Our Stolen Futurea book by Theo Colborn, Dianne Dumanoski, and John Peterson Myers



New York Times
27 May 2003

U.S. Report Faults Efforts to Track Water Pollution
By Katherine Q. Seelye

WASHINGTON, May 26 — The computer system used by the Environmental Protection Agency to track and control water pollution is obsolete, full of faulty data and does not take into account thousands of significant pollution sources, according to a new government report.

Efforts to modernize the program have been mismanaged for several years, said the report, issued last week by the E.P.A.'s inspector general. While the cost to fix the problem has been soaring, the amount of money dedicated to the project has been shrinking. The new system was supposed to come online this month, but because of its many problems it will be at least three years before the agency and the states can properly manage the enormous system of permits that is the basic tool for enforcing the Clean Water Act.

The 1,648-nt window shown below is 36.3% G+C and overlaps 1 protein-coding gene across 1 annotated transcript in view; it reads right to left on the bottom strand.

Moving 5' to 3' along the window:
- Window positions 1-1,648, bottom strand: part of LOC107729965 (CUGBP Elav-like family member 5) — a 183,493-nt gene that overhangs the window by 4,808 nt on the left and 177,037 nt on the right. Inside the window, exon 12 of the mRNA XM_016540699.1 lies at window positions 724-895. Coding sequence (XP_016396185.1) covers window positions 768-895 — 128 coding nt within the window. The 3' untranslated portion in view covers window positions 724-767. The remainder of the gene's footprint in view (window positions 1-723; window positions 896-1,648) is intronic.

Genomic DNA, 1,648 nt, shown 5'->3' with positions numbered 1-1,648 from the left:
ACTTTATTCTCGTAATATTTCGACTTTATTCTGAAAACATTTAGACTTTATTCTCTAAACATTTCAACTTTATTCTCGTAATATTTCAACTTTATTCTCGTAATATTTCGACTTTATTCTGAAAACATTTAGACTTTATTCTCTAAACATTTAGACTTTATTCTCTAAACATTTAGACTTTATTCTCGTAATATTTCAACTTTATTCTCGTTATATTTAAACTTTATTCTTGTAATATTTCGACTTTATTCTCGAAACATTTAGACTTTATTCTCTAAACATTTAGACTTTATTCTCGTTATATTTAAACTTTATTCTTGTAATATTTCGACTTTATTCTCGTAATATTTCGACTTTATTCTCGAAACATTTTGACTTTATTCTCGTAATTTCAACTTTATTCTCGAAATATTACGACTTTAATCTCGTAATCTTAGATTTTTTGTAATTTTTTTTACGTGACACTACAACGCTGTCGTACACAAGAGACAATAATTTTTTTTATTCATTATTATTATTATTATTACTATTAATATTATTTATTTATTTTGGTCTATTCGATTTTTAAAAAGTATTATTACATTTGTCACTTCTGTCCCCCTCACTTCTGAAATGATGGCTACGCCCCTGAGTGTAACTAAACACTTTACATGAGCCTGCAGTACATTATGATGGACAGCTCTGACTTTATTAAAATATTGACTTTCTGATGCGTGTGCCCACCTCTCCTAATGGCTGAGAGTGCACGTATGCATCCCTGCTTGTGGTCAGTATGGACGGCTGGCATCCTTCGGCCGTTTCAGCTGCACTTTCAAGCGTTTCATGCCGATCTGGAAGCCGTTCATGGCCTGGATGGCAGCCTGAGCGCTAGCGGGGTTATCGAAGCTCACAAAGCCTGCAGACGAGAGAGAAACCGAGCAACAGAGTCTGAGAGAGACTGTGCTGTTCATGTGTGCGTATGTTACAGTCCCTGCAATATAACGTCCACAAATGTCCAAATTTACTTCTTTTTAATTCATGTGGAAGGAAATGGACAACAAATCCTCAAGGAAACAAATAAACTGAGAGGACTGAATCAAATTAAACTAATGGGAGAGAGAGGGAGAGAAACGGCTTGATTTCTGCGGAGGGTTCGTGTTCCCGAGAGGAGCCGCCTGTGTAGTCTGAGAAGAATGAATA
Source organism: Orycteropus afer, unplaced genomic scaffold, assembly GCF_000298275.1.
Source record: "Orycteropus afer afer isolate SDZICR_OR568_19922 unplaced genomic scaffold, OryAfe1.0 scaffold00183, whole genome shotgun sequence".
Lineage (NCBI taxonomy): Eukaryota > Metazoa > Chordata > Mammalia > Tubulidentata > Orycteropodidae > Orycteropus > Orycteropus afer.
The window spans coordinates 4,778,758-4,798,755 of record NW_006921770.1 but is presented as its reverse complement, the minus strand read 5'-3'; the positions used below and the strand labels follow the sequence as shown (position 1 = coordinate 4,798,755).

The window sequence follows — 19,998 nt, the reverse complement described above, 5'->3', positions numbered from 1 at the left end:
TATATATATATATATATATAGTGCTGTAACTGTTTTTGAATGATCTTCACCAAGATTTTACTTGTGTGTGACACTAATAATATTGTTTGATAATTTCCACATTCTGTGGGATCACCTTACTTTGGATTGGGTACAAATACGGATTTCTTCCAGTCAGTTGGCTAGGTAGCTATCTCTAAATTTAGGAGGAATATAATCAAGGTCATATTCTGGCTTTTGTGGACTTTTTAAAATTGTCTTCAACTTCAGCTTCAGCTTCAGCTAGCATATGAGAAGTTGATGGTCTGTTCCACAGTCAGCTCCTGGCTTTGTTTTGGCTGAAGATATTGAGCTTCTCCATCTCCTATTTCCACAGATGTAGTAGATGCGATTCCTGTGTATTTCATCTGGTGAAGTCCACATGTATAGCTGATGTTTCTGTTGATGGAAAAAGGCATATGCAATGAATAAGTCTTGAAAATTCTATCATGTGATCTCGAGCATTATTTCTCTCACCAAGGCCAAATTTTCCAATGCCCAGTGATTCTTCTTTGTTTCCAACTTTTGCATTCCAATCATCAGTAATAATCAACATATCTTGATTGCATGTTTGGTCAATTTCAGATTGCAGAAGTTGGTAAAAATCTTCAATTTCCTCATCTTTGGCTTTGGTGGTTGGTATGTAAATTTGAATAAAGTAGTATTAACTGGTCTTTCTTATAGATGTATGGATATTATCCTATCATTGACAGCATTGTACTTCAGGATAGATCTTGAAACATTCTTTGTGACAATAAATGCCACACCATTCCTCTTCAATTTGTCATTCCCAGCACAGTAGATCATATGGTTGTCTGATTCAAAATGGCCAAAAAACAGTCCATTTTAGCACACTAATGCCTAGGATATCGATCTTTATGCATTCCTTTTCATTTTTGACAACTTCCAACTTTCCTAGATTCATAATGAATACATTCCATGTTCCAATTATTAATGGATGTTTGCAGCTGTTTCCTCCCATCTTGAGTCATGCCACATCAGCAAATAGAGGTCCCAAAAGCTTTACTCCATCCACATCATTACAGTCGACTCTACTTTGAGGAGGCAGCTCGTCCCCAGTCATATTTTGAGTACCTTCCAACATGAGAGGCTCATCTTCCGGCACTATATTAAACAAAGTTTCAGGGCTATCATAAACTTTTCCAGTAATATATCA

The report is the latest in a series of investigations over the years into the law's enforcement, many of them severely critical of the E.P.A. This time, the inspector general's office found that because of continuing mismanagement, "the future viability" of the system of permits "may be endangered."

J. P. Suarez, the agency's associate administrator for enforcement, disagreed with the report's characterization of the system as endangered but acknowledged that it faced serious financing problems.

"The project design and cost are getting more expensive," Mr. Suarez said in a telephone interview. "In our most recent budget, we asked for $5 million more to speed up the modernization effort, but costs continue to increase."

The permit system, known as the National Pollution Discharge Elimination System, was created decades ago in an effort to make the nation's waterways clean enough for fishing, swimming and other essential purposes. Despite some progress, the states have consistently fallen far short of that goal.

The computer system is supposed to allow the federal and state governments to check a facility's monthly discharge against its allowable amounts. Critics say the computer flaws could allow the mining and oil industries and developers to discharge vast quantities of pollutants into waterways undetected.